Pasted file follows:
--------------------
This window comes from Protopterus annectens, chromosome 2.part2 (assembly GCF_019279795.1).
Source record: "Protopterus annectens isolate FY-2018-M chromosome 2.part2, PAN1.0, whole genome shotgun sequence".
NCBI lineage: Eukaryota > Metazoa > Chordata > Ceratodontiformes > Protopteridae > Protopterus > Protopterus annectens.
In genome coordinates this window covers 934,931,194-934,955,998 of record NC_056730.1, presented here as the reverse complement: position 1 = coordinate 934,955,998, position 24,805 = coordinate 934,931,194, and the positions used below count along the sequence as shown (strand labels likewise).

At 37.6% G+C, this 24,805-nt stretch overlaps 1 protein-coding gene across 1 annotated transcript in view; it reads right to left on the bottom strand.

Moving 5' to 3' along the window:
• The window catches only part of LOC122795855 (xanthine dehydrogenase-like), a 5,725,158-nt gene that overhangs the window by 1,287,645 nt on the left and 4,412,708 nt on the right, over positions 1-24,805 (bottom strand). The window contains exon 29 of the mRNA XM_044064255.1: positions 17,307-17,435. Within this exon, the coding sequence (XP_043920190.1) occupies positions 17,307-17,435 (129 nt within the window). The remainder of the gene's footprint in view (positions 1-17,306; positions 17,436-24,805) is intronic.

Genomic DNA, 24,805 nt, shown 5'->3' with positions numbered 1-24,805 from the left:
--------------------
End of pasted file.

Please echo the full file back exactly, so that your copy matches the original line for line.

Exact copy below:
This window comes from Protopterus annectens, chromosome 2.part2 (assembly GCF_019279795.1).
Source record: "Protopterus annectens isolate FY-2018-M chromosome 2.part2, PAN1.0, whole genome shotgun sequence".
NCBI lineage: Eukaryota > Metazoa > Chordata > Ceratodontiformes > Protopteridae > Protopterus > Protopterus annectens.
In genome coordinates this window covers 934,931,194-934,955,998 of record NC_056730.1, presented here as the reverse complement: position 1 = coordinate 934,955,998, position 24,805 = coordinate 934,931,194, and the positions used below count along the sequence as shown (strand labels likewise).

At 37.6% G+C, this 24,805-nt stretch overlaps 1 protein-coding gene across 1 annotated transcript in view; it reads right to left on the bottom strand.

Moving 5' to 3' along the window:
• The window catches only part of LOC122795855 (xanthine dehydrogenase-like), a 5,725,158-nt gene that overhangs the window by 1,287,645 nt on the left and 4,412,708 nt on the right, over positions 1-24,805 (bottom strand). The window contains exon 29 of the mRNA XM_044064255.1: positions 17,307-17,435. Within this exon, the coding sequence (XP_043920190.1) occupies positions 17,307-17,435 (129 nt within the window). The remainder of the gene's footprint in view (positions 1-17,306; positions 17,436-24,805) is intronic.

Genomic DNA, 24,805 nt, shown 5'->3' with positions numbered 1-24,805 from the left: